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Each fall, as the days grow shorter and the leaves threaten to turn from green to multiple shades of orange, yellow, brown and red, it’s a signal to art lovers that the Edom Festival of the Arts can’t be far away.
Artisans and artists gather to share their creations to thousands of visitors who make the pilgrimage to this tiny community located just west of Tyler, just a couple hours drive from Dallas.
One can imagine what the village looked like in the mid 1850s when it was established, with the dusty roads, churches and saloons that made life what it was for the loggers and farmers of that period.
Today, for much of the year, Edom is an attractive community where a small number of artists continue to hold down the fort, along with a number of quality eateries.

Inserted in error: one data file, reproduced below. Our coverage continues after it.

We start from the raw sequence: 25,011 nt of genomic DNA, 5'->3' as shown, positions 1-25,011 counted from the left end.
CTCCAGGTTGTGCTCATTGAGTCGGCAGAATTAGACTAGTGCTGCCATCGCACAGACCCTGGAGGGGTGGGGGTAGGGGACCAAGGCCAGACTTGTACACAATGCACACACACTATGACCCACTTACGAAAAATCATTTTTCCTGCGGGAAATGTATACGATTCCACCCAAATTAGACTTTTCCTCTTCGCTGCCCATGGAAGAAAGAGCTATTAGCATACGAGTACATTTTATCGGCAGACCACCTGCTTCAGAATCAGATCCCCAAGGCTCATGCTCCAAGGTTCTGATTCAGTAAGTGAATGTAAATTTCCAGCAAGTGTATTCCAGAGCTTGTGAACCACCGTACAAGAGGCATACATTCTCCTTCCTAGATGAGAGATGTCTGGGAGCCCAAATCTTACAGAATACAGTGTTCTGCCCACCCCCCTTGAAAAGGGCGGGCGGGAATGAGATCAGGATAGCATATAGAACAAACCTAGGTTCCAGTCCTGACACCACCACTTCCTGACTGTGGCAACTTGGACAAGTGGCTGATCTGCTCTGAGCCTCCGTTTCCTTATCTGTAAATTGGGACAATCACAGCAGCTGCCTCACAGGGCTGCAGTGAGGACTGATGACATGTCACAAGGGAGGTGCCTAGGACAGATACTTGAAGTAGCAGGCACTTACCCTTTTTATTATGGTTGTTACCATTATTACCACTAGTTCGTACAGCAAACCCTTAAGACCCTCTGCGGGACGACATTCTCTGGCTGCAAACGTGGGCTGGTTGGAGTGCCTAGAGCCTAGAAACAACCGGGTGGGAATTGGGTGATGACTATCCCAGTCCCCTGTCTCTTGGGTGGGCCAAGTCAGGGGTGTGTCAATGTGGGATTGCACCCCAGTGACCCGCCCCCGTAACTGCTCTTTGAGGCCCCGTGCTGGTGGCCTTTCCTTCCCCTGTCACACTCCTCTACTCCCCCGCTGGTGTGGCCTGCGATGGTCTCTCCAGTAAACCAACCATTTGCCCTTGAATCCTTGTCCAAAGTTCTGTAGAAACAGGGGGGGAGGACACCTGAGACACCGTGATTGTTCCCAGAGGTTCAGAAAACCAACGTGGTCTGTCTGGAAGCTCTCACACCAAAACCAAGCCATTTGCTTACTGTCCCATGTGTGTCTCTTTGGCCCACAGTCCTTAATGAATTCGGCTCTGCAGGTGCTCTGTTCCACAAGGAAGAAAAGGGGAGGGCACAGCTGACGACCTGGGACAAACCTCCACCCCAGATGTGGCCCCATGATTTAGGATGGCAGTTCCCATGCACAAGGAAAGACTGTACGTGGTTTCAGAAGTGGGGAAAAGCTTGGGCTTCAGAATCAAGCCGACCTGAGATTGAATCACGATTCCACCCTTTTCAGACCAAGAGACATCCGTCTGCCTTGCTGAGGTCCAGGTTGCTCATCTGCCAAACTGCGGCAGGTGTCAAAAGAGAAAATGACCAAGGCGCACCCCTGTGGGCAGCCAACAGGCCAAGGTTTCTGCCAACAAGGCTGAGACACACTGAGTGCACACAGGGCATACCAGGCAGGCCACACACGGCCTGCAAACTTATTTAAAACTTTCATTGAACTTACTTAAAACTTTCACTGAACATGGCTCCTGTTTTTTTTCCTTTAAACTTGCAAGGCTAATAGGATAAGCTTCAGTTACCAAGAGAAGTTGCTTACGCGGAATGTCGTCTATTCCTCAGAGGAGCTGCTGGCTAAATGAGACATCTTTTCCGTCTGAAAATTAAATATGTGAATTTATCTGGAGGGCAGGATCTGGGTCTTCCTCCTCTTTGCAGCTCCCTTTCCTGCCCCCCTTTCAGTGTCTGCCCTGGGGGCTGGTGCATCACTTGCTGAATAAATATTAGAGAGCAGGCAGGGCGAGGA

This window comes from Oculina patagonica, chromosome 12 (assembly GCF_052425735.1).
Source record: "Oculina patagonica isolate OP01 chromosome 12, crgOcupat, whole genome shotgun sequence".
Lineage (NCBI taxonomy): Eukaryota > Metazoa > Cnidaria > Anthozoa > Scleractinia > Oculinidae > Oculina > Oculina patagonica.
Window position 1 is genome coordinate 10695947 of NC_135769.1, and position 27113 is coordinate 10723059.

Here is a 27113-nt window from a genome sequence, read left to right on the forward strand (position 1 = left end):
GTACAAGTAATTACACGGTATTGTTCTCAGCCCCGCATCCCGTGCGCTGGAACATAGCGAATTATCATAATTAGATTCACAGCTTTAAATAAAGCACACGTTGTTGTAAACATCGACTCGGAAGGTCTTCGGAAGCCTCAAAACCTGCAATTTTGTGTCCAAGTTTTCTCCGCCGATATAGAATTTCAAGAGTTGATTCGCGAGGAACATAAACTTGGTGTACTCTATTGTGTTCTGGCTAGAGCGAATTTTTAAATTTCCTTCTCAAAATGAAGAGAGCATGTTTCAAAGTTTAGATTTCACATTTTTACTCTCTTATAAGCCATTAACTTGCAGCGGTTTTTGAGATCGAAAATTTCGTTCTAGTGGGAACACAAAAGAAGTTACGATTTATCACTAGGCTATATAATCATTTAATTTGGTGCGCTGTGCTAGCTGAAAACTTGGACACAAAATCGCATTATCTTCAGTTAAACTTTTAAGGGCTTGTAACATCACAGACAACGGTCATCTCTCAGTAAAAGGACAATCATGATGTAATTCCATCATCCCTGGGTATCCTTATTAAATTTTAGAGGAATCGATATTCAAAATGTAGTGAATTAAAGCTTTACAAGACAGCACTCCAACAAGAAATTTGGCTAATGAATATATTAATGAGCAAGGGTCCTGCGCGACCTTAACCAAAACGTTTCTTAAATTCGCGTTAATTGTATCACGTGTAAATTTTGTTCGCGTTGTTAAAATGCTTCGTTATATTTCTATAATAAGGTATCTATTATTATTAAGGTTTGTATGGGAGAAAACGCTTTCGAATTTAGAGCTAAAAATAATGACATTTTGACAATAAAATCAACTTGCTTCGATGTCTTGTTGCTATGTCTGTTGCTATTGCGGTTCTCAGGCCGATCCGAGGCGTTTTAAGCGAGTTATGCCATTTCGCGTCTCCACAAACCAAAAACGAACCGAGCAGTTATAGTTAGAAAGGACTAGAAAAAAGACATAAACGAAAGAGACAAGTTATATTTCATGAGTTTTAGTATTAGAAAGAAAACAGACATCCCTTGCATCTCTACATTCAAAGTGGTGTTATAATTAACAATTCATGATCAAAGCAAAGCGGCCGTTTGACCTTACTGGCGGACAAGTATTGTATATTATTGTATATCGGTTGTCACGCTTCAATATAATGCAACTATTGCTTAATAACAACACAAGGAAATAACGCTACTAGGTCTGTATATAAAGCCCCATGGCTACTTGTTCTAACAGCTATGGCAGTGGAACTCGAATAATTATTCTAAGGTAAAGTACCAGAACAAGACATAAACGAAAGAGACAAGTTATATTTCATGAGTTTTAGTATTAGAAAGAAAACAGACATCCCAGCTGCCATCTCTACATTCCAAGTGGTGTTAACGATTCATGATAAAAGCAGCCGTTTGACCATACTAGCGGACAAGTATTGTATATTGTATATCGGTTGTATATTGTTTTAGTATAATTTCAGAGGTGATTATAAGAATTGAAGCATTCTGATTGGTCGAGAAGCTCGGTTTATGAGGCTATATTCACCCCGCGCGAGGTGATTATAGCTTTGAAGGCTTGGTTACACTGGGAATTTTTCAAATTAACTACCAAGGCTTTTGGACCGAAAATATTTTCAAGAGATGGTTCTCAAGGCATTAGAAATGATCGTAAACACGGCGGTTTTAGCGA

Once a year that all changes as the festival begins. Vehicles of all ages and sizes line the roads in every direction and some folks walk up to a half mile or more to take part.
It attracts the artistically inclined from several states and if you look carefully you’ll find foreigners like Kim Walker, a transplanted Upstate New Yorker, showing off their arts and crafts.
It is a pet-friendly event with a number of dogs as part of the crowd and they often, as was the case during our recent visit, steal the show from the musicians on the stage.
As we approached the crowd seated on bales of hay, we found two-year-old Trace Goodrich of Emory making friends with a dog three or four times his weight.
One could hear the harps as he or she toured Fred Hight’s photographic display or ate a corny dog complete with mustard.
Much of the year the area produces blueberries, dairy products and a variety of garden items and just west of Edom travelers will find a very large number of longhorn cattle, located on a number of ranches between Edom and Ben Wheeler.
Take your time and enjoy the day.
For driving directions or more information about the art festival simply go to the Edom Festival of Arts website and you’ll be hooked.